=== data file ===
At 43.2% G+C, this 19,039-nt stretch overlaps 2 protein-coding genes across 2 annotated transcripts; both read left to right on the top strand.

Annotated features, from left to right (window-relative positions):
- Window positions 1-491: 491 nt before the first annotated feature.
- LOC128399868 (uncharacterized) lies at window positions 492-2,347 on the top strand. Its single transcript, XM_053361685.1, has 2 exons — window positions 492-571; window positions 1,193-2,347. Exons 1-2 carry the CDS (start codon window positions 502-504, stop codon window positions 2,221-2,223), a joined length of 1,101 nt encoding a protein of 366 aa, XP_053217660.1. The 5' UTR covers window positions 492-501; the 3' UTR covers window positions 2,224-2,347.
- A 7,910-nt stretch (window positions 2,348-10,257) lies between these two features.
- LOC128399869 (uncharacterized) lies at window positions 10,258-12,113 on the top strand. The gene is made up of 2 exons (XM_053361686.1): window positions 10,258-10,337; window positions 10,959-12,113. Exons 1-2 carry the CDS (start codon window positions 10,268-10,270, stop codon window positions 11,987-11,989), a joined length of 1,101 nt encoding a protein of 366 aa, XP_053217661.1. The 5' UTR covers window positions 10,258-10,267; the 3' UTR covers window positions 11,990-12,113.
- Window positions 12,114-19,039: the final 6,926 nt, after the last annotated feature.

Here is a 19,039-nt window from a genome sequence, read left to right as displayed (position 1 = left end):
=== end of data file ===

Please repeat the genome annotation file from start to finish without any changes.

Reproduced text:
At 43.2% G+C, this 19,039-nt stretch overlaps 2 protein-coding genes across 2 annotated transcripts; both read left to right on the top strand.

Annotated features, from left to right (window-relative positions):
- Window positions 1-491: 491 nt before the first annotated feature.
- LOC128399868 (uncharacterized) lies at window positions 492-2,347 on the top strand. Its single transcript, XM_053361685.1, has 2 exons — window positions 492-571; window positions 1,193-2,347. Exons 1-2 carry the CDS (start codon window positions 502-504, stop codon window positions 2,221-2,223), a joined length of 1,101 nt encoding a protein of 366 aa, XP_053217660.1. The 5' UTR covers window positions 492-501; the 3' UTR covers window positions 2,224-2,347.
- A 7,910-nt stretch (window positions 2,348-10,257) lies between these two features.
- LOC128399869 (uncharacterized) lies at window positions 10,258-12,113 on the top strand. The gene is made up of 2 exons (XM_053361686.1): window positions 10,258-10,337; window positions 10,959-12,113. Exons 1-2 carry the CDS (start codon window positions 10,268-10,270, stop codon window positions 11,987-11,989), a joined length of 1,101 nt encoding a protein of 366 aa, XP_053217661.1. The 5' UTR covers window positions 10,258-10,267; the 3' UTR covers window positions 11,990-12,113.
- Window positions 12,114-19,039: the final 6,926 nt, after the last annotated feature.

Here is a 19,039-nt window from a genome sequence, read left to right as displayed (position 1 = left end):